Ken Filiano & Ratzo Harris — September 25, 2009 — photo by Mark Weber

MW: On a tune like this do you actually write out the arrangement?

KF: Oh, yeh, yeh! Yes, I do.

MW: For each part?

KF: Yeh. The thing is, ironically speaking — that’s another thing — the thing is composed, then I say: You’re going to improvise in this section for a minute while we’ll be playing this line, then you’ll improvise in this section, while we’ll be playing this part. It’s a pretty long thing. SO, it’s interspersed between what is composed and what is improvised. And that will come out organically. Of course, what is originally composed and arranged can many times be developed and refined through real-time performance — hearing what really works or not — and by the creative suggestions of the guys in the group, all highly creative cats in their own rights.

MW: Are the improvised parts structured?

KF: No. Just whatever you are hearing at the moment. If I’ve done my job right, then the composed material should provide them with a portal for their own individual creative response to emerge — compost concept, again, LOL — and take the music where they feel it. For me this is what brings in the quantum entanglement: the relationship of each individual’s dedication to both the composed material and their creative improvising consciousness.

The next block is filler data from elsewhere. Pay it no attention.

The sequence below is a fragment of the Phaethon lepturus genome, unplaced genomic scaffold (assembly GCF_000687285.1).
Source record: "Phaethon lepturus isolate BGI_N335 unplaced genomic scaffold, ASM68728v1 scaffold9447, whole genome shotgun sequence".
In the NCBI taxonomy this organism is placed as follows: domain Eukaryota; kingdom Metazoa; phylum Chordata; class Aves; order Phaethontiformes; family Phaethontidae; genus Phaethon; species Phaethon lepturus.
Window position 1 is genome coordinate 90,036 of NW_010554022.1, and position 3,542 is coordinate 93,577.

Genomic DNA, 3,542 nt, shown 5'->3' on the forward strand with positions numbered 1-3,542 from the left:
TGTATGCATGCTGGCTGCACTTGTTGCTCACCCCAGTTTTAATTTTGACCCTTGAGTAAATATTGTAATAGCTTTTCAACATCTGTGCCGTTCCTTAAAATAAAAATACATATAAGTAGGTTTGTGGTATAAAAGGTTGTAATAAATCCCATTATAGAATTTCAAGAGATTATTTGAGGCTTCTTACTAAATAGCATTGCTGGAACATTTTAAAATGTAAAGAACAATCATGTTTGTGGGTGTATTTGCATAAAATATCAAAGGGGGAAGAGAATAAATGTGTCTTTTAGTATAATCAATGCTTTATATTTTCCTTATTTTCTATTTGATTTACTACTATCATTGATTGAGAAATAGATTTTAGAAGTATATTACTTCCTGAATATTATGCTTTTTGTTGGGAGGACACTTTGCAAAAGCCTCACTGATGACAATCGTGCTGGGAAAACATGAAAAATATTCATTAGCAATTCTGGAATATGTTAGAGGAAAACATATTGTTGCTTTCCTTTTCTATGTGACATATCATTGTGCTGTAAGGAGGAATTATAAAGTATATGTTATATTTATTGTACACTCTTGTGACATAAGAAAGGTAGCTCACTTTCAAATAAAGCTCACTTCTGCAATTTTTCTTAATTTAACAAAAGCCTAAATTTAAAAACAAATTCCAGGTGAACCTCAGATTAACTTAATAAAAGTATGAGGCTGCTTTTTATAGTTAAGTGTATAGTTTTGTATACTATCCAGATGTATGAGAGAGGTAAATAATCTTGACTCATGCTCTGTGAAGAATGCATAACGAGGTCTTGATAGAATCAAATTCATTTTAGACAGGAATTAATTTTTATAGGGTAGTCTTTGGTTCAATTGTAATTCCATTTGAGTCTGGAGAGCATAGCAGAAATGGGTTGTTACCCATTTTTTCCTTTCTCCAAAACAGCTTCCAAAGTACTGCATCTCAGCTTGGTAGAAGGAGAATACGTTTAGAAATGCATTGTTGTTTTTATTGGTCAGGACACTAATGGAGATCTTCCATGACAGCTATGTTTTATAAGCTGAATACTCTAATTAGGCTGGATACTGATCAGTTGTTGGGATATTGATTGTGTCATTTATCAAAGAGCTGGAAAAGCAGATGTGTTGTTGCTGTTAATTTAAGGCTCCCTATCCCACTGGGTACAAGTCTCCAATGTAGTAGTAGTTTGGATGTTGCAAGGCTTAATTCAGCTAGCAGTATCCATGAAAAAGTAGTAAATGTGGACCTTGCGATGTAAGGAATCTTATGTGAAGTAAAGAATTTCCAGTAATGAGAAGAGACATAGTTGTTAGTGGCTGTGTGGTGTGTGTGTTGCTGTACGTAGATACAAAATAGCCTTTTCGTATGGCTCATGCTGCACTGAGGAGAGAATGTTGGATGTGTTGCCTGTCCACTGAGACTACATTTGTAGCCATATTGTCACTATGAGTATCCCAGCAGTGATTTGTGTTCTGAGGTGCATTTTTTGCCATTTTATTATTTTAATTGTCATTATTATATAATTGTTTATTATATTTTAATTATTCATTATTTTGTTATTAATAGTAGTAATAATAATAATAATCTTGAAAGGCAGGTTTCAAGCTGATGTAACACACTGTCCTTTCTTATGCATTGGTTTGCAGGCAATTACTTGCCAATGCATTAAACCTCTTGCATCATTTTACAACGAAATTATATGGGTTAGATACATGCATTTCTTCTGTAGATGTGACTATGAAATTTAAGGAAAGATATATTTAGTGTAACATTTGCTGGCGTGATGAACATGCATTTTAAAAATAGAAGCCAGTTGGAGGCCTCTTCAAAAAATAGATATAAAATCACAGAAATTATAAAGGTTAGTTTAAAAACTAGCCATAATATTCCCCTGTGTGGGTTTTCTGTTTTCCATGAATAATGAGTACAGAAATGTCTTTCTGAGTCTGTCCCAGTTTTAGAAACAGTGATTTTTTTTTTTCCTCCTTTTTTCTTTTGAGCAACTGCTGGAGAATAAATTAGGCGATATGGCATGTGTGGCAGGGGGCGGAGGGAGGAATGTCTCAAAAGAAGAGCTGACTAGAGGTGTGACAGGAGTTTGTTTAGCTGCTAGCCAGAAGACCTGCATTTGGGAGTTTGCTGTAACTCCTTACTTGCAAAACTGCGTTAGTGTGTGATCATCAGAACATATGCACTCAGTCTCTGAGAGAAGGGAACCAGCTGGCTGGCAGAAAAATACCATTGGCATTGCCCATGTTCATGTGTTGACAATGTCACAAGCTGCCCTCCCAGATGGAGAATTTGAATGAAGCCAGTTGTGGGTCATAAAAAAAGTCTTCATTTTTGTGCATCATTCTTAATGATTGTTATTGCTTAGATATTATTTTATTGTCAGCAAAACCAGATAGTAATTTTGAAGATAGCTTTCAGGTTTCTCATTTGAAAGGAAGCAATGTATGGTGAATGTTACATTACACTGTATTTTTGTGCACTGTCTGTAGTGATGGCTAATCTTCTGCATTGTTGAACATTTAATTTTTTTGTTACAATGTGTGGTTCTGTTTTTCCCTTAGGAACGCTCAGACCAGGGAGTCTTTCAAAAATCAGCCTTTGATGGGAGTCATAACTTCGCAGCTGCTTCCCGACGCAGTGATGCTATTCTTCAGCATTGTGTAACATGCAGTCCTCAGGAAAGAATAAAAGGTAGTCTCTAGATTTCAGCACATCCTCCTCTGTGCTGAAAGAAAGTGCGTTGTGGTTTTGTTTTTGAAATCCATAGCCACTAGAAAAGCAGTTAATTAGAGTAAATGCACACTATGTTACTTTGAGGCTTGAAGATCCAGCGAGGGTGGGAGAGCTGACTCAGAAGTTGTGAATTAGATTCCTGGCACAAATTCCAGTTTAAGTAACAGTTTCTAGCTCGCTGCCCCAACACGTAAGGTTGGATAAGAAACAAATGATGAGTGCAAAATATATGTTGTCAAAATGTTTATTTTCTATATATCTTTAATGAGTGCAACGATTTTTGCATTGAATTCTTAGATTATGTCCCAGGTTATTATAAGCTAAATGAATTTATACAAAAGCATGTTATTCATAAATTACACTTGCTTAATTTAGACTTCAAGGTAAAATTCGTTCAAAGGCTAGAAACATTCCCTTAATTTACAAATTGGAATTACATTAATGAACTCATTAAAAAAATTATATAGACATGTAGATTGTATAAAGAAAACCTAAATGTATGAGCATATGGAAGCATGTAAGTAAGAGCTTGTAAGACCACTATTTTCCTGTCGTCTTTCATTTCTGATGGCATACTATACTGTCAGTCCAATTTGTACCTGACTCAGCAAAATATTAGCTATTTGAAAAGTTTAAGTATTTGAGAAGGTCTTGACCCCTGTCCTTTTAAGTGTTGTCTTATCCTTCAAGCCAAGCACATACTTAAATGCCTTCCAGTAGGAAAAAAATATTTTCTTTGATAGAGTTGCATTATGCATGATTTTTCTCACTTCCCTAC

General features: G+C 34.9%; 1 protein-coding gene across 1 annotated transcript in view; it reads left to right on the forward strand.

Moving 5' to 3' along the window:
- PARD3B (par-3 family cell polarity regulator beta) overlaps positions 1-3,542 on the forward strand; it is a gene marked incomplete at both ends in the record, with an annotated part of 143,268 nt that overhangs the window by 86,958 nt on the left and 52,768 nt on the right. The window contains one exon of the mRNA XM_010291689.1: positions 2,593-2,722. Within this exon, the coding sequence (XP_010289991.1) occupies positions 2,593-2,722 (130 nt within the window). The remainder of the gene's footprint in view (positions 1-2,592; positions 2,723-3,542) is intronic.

MW: So, how would they know when to come in?

KF: When the melodic lines ends. Say, when Section A ends, rather than repeating back to play Section A, someone will solo inside there. And then they’ll cue it back, or I’ll cue it back, or we’ll organically find out way back, then we’ll repeat A. Then play A to B, and then when Section B ends, which is through-composed, the next person then improvises and when that’s finished we repeat B and go straight to Section C. So, it’s kind of like a slinky effect. Now of course, in the “heat of battle/performance” there could be a breakdown of the plan — this is another topic, but it could be a whole new approach to the piece, which we deal with. Ah yes, serendipity.

MW: Slinky?

KF: You know, how Slinkys go from one to the other when they’re moving down steps. So, the form is: A — improvisation — AB — improvisation — BC — improvisation . . . . and continuing in this fashion. Remember the old slinky?

MW: Let’s talk about the meditative one, the tune called “Shinobu,” if has baritone and tenor saxophone.